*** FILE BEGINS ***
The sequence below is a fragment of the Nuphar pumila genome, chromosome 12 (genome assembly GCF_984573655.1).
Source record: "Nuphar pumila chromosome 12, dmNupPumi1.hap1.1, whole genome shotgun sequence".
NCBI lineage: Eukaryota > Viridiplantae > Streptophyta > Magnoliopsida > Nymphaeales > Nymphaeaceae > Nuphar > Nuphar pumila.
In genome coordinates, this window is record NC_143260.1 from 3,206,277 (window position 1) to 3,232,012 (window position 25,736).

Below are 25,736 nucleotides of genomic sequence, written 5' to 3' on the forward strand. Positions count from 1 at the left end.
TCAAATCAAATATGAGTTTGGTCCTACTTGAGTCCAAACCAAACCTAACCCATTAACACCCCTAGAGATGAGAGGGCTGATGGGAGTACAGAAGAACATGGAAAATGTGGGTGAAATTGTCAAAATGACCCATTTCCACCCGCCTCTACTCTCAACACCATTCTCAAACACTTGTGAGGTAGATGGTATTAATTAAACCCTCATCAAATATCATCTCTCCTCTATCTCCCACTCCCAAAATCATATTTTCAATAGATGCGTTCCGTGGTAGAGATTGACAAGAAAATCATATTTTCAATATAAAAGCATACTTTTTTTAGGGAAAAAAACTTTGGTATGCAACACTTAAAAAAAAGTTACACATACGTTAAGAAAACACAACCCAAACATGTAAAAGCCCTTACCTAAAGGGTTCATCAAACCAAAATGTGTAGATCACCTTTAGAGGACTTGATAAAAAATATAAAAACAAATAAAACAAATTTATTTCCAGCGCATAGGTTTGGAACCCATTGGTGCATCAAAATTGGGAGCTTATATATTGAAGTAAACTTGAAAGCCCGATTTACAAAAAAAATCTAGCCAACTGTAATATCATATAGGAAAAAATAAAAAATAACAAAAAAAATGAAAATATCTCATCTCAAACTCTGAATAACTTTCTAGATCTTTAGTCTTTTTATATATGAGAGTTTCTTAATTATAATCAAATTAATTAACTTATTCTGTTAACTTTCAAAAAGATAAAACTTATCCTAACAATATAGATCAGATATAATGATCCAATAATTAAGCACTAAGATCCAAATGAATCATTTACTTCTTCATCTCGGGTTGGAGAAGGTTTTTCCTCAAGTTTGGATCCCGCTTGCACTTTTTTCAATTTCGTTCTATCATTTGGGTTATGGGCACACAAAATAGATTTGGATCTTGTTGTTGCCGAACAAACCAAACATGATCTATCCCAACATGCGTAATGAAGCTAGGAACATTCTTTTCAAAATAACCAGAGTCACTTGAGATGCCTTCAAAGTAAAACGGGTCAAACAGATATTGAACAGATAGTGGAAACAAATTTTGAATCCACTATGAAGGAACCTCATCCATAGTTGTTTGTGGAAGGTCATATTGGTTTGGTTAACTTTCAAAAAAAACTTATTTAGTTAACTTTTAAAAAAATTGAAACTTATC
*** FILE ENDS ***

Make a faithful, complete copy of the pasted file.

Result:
The sequence below is a fragment of the Nuphar pumila genome, chromosome 12 (genome assembly GCF_984573655.1).
Source record: "Nuphar pumila chromosome 12, dmNupPumi1.hap1.1, whole genome shotgun sequence".
NCBI lineage: Eukaryota > Viridiplantae > Streptophyta > Magnoliopsida > Nymphaeales > Nymphaeaceae > Nuphar > Nuphar pumila.
In genome coordinates, this window is record NC_143260.1 from 3,206,277 (window position 1) to 3,232,012 (window position 25,736).

Below are 25,736 nucleotides of genomic sequence, written 5' to 3' on the forward strand. Positions count from 1 at the left end.
TCAAATCAAATATGAGTTTGGTCCTACTTGAGTCCAAACCAAACCTAACCCATTAACACCCCTAGAGATGAGAGGGCTGATGGGAGTACAGAAGAACATGGAAAATGTGGGTGAAATTGTCAAAATGACCCATTTCCACCCGCCTCTACTCTCAACACCATTCTCAAACACTTGTGAGGTAGATGGTATTAATTAAACCCTCATCAAATATCATCTCTCCTCTATCTCCCACTCCCAAAATCATATTTTCAATAGATGCGTTCCGTGGTAGAGATTGACAAGAAAATCATATTTTCAATATAAAAGCATACTTTTTTTAGGGAAAAAAACTTTGGTATGCAACACTTAAAAAAAAGTTACACATACGTTAAGAAAACACAACCCAAACATGTAAAAGCCCTTACCTAAAGGGTTCATCAAACCAAAATGTGTAGATCACCTTTAGAGGACTTGATAAAAAATATAAAAACAAATAAAACAAATTTATTTCCAGCGCATAGGTTTGGAACCCATTGGTGCATCAAAATTGGGAGCTTATATATTGAAGTAAACTTGAAAGCCCGATTTACAAAAAAAATCTAGCCAACTGTAATATCATATAGGAAAAAATAAAAAATAACAAAAAAAATGAAAATATCTCATCTCAAACTCTGAATAACTTTCTAGATCTTTAGTCTTTTTATATATGAGAGTTTCTTAATTATAATCAAATTAATTAACTTATTCTGTTAACTTTCAAAAAGATAAAACTTATCCTAACAATATAGATCAGATATAATGATCCAATAATTAAGCACTAAGATCCAAATGAATCATTTACTTCTTCATCTCGGGTTGGAGAAGGTTTTTCCTCAAGTTTGGATCCCGCTTGCACTTTTTTCAATTTCGTTCTATCATTTGGGTTATGGGCACACAAAATAGATTTGGATCTTGTTGTTGCCGAACAAACCAAACATGATCTATCCCAACATGCGTAATGAAGCTAGGAACATTCTTTTCAAAATAACCAGAGTCACTTGAGATGCCTTCAAAGTAAAACGGGTCAAACAGATATTGAACAGATAGTGGAAACAAATTTTGAATCCACTATGAAGGAACCTCATCCATAGTTGTTTGTGGAAGGTCATATTGGTTTGGTTAACTTTCAAAAAAAACTTATTTAGTTAACTTTTAAAAAAATTGAAACTTATC